Daily Archives: November 23, 2016

Writing Journal: in which I ponder on stuff happening


I’m having serious insecurities about my writing lately.

I mean, I guess that sentence could be true for any writer at any time, ever, but it feels more so now, and I can’t really say why. I feel like the narrative I’m crafting is boggy and mired, like it’s trying to slog through a swamp replete with swarming, biting mosquitoes, noxious muck that sucks at your shoes, and probably a bunch of gators lurking just below the surface, waiting for you to come close enough to take a chomp at.

It’s slow going, is what I’m trying to say. Not the writing — that’s moving along just fine — but the story itself. I constantly fear that it’s lurking dangerously on the precipice of going down forever in the mire. And I’m not 100% sure what to attribute this feeling to, this spider-sense that something’s wrong. The writing doesn’t feel so terribly dissimilar from the writing in my first novel, where I felt like things clipped along fairly well.

I think — and who the hell knows, certainly not me — that I’m doing too much explaining. What I mean is, I feel like the current story is more centered on a single character than my previous stories, and it’s particularly centered on the way this character sees the world. That viewpoint is pretty cynical (go figure) and a bit self-doubty (you don’t say) and ultimately a bit nihilistic (shocker). All of which is fine, maybe, but I feel like I’m spending entirely too much time in between things happening dealing with my character’s reactions to the events, with his thoughts and fears and plans for what’s coming next, rather than, you know, just getting to the next thing.

Then I go and watch, oh, I don’t know, any TV show ever and it’s nothing but things happening at breakneck pace. Tonight it’s Penny Dreadful, for example, and in one episode, a character tracks down his childhood home and throttles the current landlord; another pair of characters turns another character evil and then all three bathe in the blood of a previous antagonist; another character enters a hypnotic state wherein she learns of a previous involvement with another character that we never knew about, and yet another character goes on a murdering rampage with yet another character he just met while still another character chases him across the desert of the Wild West. I mean, holy sharknado. That’s all in just one hour.

Now, yeah, I know, that’s TV, which is not a novel. TV is a flash-flame, table-side grill, while a novel is a slow-cooker. But still. There’s hardly time to breathe in between all that stuff happening, let alone time to reflect, react, or plan for the future.

So, then, I take a page from that particular book and pursue tonight’s writing with a mind toward action, action, action, and bang out 850 words without breaking a sweat. And it’s great! But it leaves me wondering: am I writing this particular novel all wrong? Am I living too much in the character’s (and, by extension, my own) head, at the expense of actually letting the story happen? Maybe the story needs more passages like the one tonight, more swathes of stuff happening with less thinking about the stuff on the part of one character or another.

But then, (dammit,) I circle back around, because aren’t the protagonist’s internal struggles just as important as the external ones that manifest as he’s robbing banks to equip his newfound secret lair with the help of his newly reprogrammed robot companion? (Oh, yeah, spoiler alert, I guess, kinda.) I mean, the current novel is sort of an anti-superhero story, so it needs a fair bit of rock ’em sock ’em action, but without that introspection weaved throughout, won’t it ring hollow?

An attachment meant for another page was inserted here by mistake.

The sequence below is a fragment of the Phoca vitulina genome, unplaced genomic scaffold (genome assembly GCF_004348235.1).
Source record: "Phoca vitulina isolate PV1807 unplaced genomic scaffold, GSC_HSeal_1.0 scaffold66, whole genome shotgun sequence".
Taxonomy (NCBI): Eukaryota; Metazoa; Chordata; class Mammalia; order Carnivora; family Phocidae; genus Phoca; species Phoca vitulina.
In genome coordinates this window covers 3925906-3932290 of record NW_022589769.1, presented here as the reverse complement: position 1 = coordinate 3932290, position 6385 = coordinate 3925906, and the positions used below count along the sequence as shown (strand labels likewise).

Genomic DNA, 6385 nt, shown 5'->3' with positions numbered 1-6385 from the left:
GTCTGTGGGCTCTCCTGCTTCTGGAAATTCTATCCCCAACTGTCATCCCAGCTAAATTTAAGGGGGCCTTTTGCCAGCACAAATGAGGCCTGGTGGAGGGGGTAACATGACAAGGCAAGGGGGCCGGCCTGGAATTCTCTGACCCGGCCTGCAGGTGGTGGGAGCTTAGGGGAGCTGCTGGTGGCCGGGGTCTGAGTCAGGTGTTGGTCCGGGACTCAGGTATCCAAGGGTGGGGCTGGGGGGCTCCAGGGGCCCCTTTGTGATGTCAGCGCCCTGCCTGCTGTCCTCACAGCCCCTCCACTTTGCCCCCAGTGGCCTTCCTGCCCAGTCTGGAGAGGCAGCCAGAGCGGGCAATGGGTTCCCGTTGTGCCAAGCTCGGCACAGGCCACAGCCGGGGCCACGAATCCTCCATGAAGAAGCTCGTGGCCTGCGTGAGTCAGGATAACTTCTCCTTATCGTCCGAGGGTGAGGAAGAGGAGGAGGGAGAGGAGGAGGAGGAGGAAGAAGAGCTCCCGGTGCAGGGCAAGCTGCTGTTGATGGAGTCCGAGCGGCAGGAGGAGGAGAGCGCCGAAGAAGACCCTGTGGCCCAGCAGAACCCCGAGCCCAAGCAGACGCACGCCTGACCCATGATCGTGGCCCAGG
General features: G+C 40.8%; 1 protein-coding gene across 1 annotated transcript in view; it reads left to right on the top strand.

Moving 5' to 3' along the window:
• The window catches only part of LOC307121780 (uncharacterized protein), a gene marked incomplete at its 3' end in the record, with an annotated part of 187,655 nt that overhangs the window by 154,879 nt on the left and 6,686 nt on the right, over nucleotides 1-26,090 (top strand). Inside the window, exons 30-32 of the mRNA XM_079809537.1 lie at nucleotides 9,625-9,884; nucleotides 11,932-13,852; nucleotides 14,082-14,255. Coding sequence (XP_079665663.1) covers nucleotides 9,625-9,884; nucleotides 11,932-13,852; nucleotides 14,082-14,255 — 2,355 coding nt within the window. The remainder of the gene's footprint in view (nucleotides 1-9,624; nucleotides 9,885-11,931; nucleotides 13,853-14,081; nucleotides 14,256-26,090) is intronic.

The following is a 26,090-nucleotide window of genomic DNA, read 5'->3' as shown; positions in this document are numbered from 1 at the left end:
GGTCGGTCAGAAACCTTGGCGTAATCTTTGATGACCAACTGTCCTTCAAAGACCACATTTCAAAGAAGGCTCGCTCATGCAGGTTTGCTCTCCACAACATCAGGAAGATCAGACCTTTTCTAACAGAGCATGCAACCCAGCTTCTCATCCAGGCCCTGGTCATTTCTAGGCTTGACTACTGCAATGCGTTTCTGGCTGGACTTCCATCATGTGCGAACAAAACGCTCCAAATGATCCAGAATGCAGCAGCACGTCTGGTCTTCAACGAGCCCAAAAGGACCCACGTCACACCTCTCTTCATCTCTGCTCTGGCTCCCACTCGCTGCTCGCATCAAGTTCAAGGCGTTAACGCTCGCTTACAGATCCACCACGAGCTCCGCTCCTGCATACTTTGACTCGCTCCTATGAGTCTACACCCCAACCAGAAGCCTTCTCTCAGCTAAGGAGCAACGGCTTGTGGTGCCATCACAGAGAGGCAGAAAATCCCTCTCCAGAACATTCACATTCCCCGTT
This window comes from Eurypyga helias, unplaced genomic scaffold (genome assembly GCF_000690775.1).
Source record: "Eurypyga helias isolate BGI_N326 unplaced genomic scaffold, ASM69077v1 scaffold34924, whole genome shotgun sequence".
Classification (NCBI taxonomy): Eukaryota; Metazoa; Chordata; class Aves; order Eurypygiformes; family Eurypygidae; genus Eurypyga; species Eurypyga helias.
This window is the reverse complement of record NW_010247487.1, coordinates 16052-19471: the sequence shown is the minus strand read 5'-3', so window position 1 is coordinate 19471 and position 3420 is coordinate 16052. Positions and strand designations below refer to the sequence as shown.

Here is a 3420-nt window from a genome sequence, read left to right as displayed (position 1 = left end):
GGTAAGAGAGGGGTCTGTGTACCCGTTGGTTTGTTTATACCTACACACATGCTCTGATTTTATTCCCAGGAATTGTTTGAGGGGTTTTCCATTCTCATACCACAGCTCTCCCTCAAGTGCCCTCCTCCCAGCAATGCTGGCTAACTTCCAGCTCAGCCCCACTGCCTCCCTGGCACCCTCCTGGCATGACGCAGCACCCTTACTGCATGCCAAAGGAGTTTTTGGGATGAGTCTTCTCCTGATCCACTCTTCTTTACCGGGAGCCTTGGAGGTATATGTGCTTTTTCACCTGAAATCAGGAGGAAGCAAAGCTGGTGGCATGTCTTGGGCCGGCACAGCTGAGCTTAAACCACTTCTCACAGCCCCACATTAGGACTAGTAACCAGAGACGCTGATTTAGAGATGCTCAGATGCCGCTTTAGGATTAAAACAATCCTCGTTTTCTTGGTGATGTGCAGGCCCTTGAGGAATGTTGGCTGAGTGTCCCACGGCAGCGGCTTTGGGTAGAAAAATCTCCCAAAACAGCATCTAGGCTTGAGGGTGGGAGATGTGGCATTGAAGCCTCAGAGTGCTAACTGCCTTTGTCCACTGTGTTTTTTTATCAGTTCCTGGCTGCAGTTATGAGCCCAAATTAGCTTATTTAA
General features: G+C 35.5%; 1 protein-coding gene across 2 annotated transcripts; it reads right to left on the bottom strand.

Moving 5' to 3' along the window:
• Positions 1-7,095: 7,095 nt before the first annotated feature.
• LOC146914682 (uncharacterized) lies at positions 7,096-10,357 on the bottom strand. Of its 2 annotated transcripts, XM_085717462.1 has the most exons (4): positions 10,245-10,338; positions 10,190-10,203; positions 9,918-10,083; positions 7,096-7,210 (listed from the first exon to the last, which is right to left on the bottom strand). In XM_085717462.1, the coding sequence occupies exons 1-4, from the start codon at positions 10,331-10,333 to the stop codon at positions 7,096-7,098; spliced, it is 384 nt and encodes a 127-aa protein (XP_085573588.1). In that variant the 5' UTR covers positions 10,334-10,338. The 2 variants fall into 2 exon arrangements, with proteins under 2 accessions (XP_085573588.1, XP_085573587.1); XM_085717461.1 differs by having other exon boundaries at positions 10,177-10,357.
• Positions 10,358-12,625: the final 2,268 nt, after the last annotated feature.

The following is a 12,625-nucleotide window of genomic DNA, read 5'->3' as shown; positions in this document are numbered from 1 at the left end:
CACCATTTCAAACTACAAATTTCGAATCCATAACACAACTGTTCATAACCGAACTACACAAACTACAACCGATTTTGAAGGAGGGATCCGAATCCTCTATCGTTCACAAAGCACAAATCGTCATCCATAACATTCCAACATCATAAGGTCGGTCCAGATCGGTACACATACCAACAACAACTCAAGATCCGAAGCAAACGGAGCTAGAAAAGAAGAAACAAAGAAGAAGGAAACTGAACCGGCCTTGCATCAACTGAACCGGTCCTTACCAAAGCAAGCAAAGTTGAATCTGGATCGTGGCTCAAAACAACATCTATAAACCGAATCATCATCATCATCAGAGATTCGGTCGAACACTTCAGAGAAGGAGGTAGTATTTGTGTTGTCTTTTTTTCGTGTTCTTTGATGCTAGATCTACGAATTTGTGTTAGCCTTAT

Just another missive from I-have-no-idea-what-I’m-doing-island.

*ponders*

*steams*

*hops back on the hamster wheel*

 


Baby Elephant Walk, or Juxtaposition Makes the World Go ‘Round


 

I haven’t been doing a ton of reading lately, but I have been working my way through a Stephen King novel that I picked up off the bargain rack: Cell.

It’s not the sort of earth-shattering powerhouse that The Stand was, but it’s in a similar vein: post-apocalyptic survivalist us-vs-them quest to save the world.

I’m not going to write a full review or anything, but I just wanted to share something. In the novel, much of humanity is turned into, essentially, zombies by a mysterious transmission on their cell phones (get it? Cell? Social commentary, whee!). But as part of the mysterious transmission, the affected zombies develop this sort of hive-mind shared consciousness and begin to swarm and flock and generally do all kinds of freaky, unsettling stuff.

But one motif that sort of threads through the whole thing — and serves to defuse the abject terror of the situation — is that the phone-crazies huddle together at night to rest, reboot, and listen to some truly terrible music. One such piece of music is Baby Elephant Walk, by Henry Mancini. And, well, I just took it as granted that it was a ridiculous bit of fluff — with a name like Baby Elephant Walk how could it be anything but ponderous, playful, and harmless?

But I got to the end of the novel and it came up again, and I realized I needed to know what exactly the Baby Elephant Walk was all about. So I googled it, and now I know that I knew what it was all along.

Yeah. That’s basically the zombies’ theme in this post-apocalyptic horror-show novel. Fargoing fantastic.


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